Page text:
Roatan’s Beauty, Truth & Wisdom
Yadira Galdamez, Melvin Ponce perform the knife throwing act.

Pereira Brothers Circus Sets up Tent

In Central America, the circus is a working man’s ballet house. Circuses here are often travelling, family run businesses that provide entertainment for entire families. There is always risqué humor, and often mesmerizing performances of balance, skill, daring and strength.

While Hondurans are not considered circus fanatics, Roatan is a solid stop for traveling circuses and a circus comes to the island every few years. After a long period where the island had no circuses visiting, in early March, Pereira Brothers Circus erected their blue tarp on a flat, sandy path of land just east of the Roatan airport.

The man behind the circus is Julio Pereira, the circus’s founder. Julio represents the second of three circus generations in his family. “We live for the circus, we are the circus, and we will continue to live for the Circus,” said Julio as he say beneath the shiny tarp of his performance tent.

His father, Vicente Pereira, came to North America from Chile to perform in Barnum & Bailey Circus in the U.S. He was a trapeze acrobat and a clown. Vicente also performed in Mexican and Guatemalan circuses in the 1970s and 80s.

Julio and his brother Alejandro established their own circus in 2008 under an eight meter tent. “This [tent] was a very small one,” remembers Julio. Then the brothers expanded their stage and seating for a 13 meter tent. Now Alejandro Pereira performs in Guatemala, and Julio typically performs across Honduras.

Small family circuses like this one need their performers to be jacks of all trades. “I am a welder, an electrician, a driver… I do everything because we learn everything here,” said Julio. Twelve adults are part of the Pereira Brothers Circus and perform a variety of additional jobs. They help to erect the tent, set up acts, and help with the vending. The children traveling with the circus attend local schools while the circus performs at a particular location.

Julio represents the second of three circus generations.

The circus changes its performance every 15-20 days to attract repeat spectators. “We don’t have a scheduled route, nothing analyzed. We go where they want us,” says Julio Pereira. “One to two weeks before we decide where we go. It’s all improvised.”

There are around ten circuses performing at any one time in Honduras. Most of them originated from Guatemala where circus performances are much more popular. Seventy troupes constantly travel around the country, providing entertainment and diversion to Chapinos. “It’s a different culture here [in Honduras], but if you have a good show, the people do come,” says Julio Pereira. “We are small, but we have one of the best performances in Honduras.”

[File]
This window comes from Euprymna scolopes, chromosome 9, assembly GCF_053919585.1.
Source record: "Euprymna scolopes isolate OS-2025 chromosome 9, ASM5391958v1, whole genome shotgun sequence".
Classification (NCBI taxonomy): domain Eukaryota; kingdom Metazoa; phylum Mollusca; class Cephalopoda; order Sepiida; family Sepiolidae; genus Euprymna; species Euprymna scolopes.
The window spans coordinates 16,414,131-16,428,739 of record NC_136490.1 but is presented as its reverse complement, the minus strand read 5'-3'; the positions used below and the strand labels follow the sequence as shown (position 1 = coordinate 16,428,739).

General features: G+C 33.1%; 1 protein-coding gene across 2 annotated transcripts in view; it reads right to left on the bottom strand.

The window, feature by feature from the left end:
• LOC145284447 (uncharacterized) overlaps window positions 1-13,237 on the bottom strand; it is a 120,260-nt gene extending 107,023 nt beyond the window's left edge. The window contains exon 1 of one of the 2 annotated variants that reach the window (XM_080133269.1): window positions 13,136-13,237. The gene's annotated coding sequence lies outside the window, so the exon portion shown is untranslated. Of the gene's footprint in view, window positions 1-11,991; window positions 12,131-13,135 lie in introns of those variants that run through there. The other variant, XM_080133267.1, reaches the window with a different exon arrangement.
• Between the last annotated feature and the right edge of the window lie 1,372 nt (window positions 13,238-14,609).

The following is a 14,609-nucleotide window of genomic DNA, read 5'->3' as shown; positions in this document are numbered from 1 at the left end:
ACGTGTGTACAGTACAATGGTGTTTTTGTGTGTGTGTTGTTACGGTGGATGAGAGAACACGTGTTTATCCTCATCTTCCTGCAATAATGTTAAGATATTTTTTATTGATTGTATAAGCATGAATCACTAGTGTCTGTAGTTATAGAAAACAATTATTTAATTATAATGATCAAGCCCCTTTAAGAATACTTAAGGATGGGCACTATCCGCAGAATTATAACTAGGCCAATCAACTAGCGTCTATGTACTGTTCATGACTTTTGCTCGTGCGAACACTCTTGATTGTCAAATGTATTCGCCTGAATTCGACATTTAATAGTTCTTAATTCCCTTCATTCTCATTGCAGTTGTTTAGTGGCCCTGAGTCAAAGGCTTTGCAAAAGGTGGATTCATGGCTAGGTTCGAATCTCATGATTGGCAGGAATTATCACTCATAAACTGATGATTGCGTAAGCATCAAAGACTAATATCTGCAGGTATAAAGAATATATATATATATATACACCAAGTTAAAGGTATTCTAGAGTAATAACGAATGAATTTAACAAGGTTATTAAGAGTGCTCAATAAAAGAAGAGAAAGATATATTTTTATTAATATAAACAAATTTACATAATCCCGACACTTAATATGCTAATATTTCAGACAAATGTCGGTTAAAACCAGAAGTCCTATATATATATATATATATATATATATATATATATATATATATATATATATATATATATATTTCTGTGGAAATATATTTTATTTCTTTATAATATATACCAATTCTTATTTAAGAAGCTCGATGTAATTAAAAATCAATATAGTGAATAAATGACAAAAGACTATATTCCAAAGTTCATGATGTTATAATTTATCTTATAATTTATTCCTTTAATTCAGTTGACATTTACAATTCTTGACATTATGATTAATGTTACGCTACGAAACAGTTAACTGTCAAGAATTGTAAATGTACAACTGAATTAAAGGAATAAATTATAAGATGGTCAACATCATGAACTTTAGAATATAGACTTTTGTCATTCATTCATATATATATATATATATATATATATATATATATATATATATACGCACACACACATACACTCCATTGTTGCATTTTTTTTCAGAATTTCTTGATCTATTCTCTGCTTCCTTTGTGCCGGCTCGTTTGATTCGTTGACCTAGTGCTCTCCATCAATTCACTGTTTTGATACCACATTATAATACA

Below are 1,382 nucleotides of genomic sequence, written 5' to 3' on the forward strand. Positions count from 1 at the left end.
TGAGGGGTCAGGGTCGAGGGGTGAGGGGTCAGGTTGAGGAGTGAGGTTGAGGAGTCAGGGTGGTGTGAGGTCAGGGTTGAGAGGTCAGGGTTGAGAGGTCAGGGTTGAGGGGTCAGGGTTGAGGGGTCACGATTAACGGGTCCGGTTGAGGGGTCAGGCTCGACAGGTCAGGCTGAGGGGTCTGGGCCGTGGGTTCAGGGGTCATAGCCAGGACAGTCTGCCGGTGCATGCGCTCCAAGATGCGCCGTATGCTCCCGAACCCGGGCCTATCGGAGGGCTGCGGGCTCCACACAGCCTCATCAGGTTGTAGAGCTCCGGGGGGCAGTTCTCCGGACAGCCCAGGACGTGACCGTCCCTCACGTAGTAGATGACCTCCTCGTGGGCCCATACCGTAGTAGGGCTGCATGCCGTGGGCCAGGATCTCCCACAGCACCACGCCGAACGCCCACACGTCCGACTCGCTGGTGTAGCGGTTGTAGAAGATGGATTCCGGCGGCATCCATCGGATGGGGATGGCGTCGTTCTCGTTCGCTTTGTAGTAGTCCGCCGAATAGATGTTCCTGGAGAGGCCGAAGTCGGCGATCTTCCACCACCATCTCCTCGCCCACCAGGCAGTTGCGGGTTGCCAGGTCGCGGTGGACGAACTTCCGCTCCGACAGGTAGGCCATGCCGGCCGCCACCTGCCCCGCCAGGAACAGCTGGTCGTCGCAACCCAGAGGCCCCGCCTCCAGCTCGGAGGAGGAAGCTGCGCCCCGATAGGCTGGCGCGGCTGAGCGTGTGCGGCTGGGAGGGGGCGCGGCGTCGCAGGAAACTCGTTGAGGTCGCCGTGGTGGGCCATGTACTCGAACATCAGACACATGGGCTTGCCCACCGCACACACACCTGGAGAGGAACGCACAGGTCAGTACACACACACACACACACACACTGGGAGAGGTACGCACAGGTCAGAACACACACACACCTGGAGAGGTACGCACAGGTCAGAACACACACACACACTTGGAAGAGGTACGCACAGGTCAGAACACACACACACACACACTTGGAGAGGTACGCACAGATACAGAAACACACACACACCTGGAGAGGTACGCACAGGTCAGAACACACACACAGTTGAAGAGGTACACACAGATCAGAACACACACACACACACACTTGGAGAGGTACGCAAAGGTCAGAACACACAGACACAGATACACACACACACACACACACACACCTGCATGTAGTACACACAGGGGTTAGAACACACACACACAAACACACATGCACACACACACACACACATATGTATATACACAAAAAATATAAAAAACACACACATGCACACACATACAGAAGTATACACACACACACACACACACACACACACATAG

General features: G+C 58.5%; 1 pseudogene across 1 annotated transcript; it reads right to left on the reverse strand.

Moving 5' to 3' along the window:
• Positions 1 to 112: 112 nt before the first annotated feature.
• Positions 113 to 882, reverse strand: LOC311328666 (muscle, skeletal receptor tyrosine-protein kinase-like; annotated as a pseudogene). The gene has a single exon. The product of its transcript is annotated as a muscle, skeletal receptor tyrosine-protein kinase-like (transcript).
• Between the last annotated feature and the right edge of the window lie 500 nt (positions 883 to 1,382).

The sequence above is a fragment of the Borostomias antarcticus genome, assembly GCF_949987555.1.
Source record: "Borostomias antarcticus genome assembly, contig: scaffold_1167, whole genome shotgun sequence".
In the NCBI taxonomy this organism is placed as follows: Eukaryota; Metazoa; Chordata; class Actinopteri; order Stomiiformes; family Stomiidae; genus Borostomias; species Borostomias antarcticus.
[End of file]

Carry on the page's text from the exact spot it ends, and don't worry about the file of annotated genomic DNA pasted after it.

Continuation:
Indeed the Pereira Brothers Circus has several impressive acts. The show begins with a trapeze act, then there is a mesmerizing knife throwing act, a high tight rope walking act, silks acrobatics, and a motorcycle sphere-of-death performance.

The hard work of the performance artists has been paying off. Now, the family is investing in a bigger, 15-meter tent and new transport trucks. “We need more space for trapeze artists,” says Julio. His three sons have already picked up the family tradition. Now Maycol Pereira, Yino Alejandro, and Julio Esteven Pereira entertain the crowds. “Before, I did everything. Now they are performing,” says Julio Pereira, 43. “I am practically retired from the Circus.”

For the last 150 years, circuses have become a beloved form of entertainment for the working family in Central America. The origin of circuses in Mexico and Central America traces its roots to acrobats and jugglers who performed at bullfighting rings during intermissions all the way to the 1600s and 1700s. In 1785, a documented compañía de voladores, or “acrobats,” was written about in Mexico City. Another performance troupe named Compañía de Volantines del País performed balancing acts and a clown performing a hat dance called Jarabe in 1792. By the 1800s, travelling circuses called “carpas” (tents) became quite popular in northern Mexico.

In 1884, Francisco Sánchez and Ignacio Navarro (Pachito and Nacho) came to Guatemala. Don Nacho founded Circo Navarro in 1886, and that is still the oldest Circus in operation in Guatemala. It’s from there that the circus culture arrived in Honduras.

Ponce Brothers Circus, one of the first that came to Roatan, set up their tent in front of the airport in 2004. Their elephant attached via rope to a stake driven into the ground, would eat grass right by the island’s main road.

We are small, but we have one of the best performances in Honduras.

Times have now changed. There will likely be no more circuses with performing animals visiting Roatan. In 2017, Guatemala banned the use of all animals in circus performances. Despite several circuses resisting, the Animal Defenders International (ADI) organization confiscated any remaining circus animals and transferred them to the centers in South Africa. “This was a global thing. They forbade having animals in circuses,” says Julio, “You can even end up in jail because of that.”

That 150-year tradition of exotic animal acts is pretty much over in Latin America, where it is practically impossible to find an animal circus act. “This has affected the falling interest in the circus greatly,” says Julio.

Prior to the ban in Guatemala, and especially Mexico, most circuses had employed animals like elephants and lions as part of their show. “In circuses, the animals lived well, ate well, reproduced well,” said Julio. “Because we lived for these animals, they were taken care off like stars.”